Ukraine can return to 'uncontrolled crisis' – Finance Minister
Last year Ukraine's GDP contracted 10.5 percent while inflation hit more than 45 percent, the second-worst after Venezuela. On Monday, the National Bank of Ukraine forecast the country's GDP growth of 1.1 percent in 2016, and 3 percent in 2017.
Jaresko added that no one in the country is controlling the exchange rate of the national currency.
“There is no person that is responsible for the exchange rate. I can’t name such a person. There is no institution in this country, which is responsible for the hryvnia,” said the finance minister.
According to her, the Ukrainian currency exchange rate is based on the amount of money in the market. She said that some organizations and local authorities used their budget in December, instead of proportionally distributing the funds over 12 months, creating additional pressure on the hryvnia.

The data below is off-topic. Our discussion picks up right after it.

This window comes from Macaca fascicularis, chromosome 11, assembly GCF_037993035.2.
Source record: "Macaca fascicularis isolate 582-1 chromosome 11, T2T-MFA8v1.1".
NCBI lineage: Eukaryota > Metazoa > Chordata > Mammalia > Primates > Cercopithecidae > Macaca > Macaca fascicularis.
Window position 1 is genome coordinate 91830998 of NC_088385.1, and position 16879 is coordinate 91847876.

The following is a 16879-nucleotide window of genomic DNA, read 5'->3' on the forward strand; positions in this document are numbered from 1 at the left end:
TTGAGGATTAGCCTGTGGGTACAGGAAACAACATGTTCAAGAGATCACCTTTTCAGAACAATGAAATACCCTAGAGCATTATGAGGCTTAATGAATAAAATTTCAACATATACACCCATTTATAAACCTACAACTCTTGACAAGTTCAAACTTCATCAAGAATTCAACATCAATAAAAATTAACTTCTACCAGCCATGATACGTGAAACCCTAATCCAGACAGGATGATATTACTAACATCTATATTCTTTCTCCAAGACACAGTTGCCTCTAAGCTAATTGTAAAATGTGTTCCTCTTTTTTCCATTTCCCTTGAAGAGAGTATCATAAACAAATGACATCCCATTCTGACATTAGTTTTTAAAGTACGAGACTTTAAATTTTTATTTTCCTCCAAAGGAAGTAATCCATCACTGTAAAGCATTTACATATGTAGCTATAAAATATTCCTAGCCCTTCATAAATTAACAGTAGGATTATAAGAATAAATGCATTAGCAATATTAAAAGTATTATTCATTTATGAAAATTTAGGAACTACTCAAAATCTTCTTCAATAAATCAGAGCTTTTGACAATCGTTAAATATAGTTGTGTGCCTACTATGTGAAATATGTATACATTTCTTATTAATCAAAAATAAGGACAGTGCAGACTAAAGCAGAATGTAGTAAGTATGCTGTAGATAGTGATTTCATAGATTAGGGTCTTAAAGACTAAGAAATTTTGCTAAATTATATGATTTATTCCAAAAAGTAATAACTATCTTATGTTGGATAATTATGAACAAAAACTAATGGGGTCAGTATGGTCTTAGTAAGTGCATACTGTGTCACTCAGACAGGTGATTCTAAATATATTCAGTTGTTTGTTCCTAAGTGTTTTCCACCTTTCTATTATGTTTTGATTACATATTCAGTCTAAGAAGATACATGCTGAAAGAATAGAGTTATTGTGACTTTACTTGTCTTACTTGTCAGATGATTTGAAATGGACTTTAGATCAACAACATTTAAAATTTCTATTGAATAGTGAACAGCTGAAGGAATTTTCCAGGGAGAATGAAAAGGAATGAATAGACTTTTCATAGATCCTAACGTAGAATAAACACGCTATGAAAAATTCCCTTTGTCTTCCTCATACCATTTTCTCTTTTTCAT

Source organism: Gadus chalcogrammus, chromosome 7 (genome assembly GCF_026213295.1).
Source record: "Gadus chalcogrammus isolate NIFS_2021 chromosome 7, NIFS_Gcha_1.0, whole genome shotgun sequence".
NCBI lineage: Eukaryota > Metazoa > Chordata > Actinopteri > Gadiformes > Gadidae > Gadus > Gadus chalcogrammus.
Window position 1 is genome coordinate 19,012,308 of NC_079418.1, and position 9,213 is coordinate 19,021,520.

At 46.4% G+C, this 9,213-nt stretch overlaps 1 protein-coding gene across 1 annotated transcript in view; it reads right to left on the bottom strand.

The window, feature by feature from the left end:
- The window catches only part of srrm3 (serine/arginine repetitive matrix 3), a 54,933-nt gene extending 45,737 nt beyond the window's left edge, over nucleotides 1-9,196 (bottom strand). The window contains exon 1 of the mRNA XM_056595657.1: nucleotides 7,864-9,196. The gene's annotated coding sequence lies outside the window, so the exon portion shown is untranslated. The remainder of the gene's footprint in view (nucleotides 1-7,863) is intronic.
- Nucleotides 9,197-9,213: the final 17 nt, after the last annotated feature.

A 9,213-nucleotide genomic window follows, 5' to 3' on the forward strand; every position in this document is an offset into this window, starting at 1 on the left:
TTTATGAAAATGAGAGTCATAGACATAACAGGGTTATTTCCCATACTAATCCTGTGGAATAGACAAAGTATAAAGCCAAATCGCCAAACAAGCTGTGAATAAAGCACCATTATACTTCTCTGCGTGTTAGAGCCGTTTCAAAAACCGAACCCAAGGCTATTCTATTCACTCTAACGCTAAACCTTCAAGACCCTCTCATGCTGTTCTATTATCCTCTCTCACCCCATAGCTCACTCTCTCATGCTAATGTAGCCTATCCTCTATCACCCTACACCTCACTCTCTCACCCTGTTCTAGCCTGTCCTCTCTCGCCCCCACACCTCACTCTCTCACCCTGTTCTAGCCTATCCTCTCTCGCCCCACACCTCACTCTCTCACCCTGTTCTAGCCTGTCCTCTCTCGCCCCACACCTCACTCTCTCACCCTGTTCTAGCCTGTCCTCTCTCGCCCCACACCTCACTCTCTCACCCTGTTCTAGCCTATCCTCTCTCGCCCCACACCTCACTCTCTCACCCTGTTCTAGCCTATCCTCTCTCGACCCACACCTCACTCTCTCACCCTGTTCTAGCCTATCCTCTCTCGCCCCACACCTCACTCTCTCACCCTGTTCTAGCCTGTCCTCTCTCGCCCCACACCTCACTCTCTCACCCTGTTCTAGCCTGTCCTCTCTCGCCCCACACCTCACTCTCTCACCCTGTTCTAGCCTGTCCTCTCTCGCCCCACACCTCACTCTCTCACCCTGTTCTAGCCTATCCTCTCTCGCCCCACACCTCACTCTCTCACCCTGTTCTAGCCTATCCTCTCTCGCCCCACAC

Jaresko’s words come after IMF chief Christine Lagarde warned on Wednesday that Ukraine’s $17.5 billion bailout program could be suspended, if Kiev does not implement promised reforms.
“Without a substantial new effort to invigorate governance reforms and fight corruption, it’s hard to see how the IMF-supported program can continue and be successful,” said Lagarde.
US-born Jaresko and Lithuanian-born former Economy Minister Aivaras Abromavicius are well-regarded by Ukraine’s international partners.
The economy minister's resignation last week prompted the IMF to address Ukraine’s failure to tackle corruption and implement reforms.
Abromavicius accused President Petro Poroshenko’s administration of getting in the way of his reforms. The methods were "ranging from a sudden removal of my security detail, to the pressure to appoint questionable individuals to my team or to key positions in state-owned enterprises,” he said.